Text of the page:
Brexit: UK tax implications

brexit uk tax

Brexit: UK tax implications

As the newspaper column inches and TV and radio schedules fill with claim and counterclaim about the benefits and disadvantages of leaving or remaining in the EU, Taxxa takes a look at Brexit’s UK tax implications.


VAT is the most European of UK taxes. UK VAT legislation is in essence a manifestation of EU directives translated into domestic law and that law is frequently challenged on the basis of its compatibility with those basic directives. So what would happen in the event of Brexit? VAT accounts for around 20% of UK tax revenues so the likelihood of it changing substantially in the short term is minimal. And if the terms of exit were such that the UK remained a part of the Customs Union, the influence of EU law would last for some considerable time to come.

Corporation Tax

The UK corporation tax code is a creature of domestic law but the EU’s tentacles have exerted an ever tighter grip on the UK taxation of multi-nationals based both here and abroad. The EU parent-subsidiary directive has been implemented in UK law and the group loss relief rules have had to be amended following litigation invoking the EU treaty right of freedom of establishment. It is possible that, following Brexit, UK tax legislation dealing with  these issues could be amended, especially as the lost litigation and the consequent legislative changes have cost the Exchequer many billions of pounds.

The other main issue from a corporate tax perspective is the EU’s State Aid rules which limit member states’ ability to stimulate certain parts of the economy through the tax system. For example, the changes in the 2015 Budget to venture capital Schemes had to receive EU approval before they could be implemented.

Income tax and Capital Gains Tax

It is perhaps ironic that a tax that was first raised to fund a war against Napoleon’s imperial ambitions has come under the influence of a European empire of another kind. The main areas of income tax affected by EU law are those relating to offshore tax avoidance. The Transfer of Assets Abroad rules and the legislation which attributes capital gains of overseas companies to UK shareholders both had to be amended a few years ago when the EU intervened on the grounds that they were incompatible with treaty freedoms. It is arguable that the new rules have not really remedied that issue as the 2014 Tribunal decision in the Fisher case demonstrated. It is also arguable that some other areas of UK legislation are similarly incompatible with EU law.

National Insurance Contributions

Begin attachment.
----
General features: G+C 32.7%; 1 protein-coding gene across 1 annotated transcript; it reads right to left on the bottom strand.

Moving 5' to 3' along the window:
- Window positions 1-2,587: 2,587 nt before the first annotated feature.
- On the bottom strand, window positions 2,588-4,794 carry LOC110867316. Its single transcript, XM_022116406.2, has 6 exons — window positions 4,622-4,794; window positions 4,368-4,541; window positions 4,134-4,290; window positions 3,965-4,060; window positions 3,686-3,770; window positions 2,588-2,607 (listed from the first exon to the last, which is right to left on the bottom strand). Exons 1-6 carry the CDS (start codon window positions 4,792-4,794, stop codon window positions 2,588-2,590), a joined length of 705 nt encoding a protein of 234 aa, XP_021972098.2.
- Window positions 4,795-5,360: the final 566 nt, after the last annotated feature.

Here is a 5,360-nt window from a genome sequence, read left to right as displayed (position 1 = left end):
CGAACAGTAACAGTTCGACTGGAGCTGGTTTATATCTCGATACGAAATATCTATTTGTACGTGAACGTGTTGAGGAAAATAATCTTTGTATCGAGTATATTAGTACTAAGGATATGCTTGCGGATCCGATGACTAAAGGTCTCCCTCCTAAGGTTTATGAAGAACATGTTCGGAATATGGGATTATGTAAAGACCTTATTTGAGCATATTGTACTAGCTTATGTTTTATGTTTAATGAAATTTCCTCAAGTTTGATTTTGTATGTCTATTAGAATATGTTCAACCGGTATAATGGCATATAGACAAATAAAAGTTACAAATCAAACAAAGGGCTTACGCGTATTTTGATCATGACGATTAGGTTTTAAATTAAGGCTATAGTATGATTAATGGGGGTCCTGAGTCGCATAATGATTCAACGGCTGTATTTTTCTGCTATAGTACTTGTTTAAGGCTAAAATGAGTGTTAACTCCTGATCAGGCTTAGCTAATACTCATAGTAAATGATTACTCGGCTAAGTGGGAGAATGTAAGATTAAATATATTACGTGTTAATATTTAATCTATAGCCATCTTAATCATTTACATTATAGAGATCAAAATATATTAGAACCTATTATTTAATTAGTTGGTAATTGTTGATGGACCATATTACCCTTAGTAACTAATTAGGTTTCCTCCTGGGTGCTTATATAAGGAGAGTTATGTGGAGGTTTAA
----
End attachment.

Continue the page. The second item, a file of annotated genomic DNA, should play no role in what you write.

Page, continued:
There are special arrangements for social security contributions which facilitate the movement of workers who are residents and nationals of EU and EEA countries. Whether these would be affected by Brexit depends on whether the UK would remain in the EEA after leaving the EU.


A great deal of tax litigation now involves consideration of whether the taxpayer’s EU treaty rights have been infringed. An example of this is the judicial review cases, RoweDe Silva and Walapu, challenging the Accelerated Payment Notices legislation, although this fell on deaf ears as far as the Courts were concerned. There are obvious human rights issues in connection with the exercise of investigatory powers and the imposition of penalties, both of which have been addressed by Tribunals recently.


The sensible conclusion is probably that it is far too early to form a conclusion, given that much depends on the form that Brexit takes, if it happens, and that is not an issue which will be decided in detail by this referendum but by the Government, whatever form that might take once the Referendum result is known. It is far too early to tell whether the UK would leave the Customs Union or choose to remain as part the EEA. Arguably, the main issues that Leave campaigners and voters have are with the EU itself and the concept of ever closer union, so membership of the EEA, for example, is unlikely to be quite so unpalatable to them. Even if the Leave campaign wins, it is likely that the result will be close and the mandate given by the referendum vote would not extend beyond the specific question addressed by it. This referendum seems frequently to be characterised as an all or nothing decision; but in practical terms it is nothing of the sort.

There is also the ever-present issue of human rights and whether the UK would remain a signatory to the European Convention on Human Rights (not itself a creation of the EU but of the Council Of Europe which predated it) or whether it would implement a new UK Bill of Rights post-Brexit. If it is the latter, there is still the very uncertain issue of what that Bill of Rights would contain.

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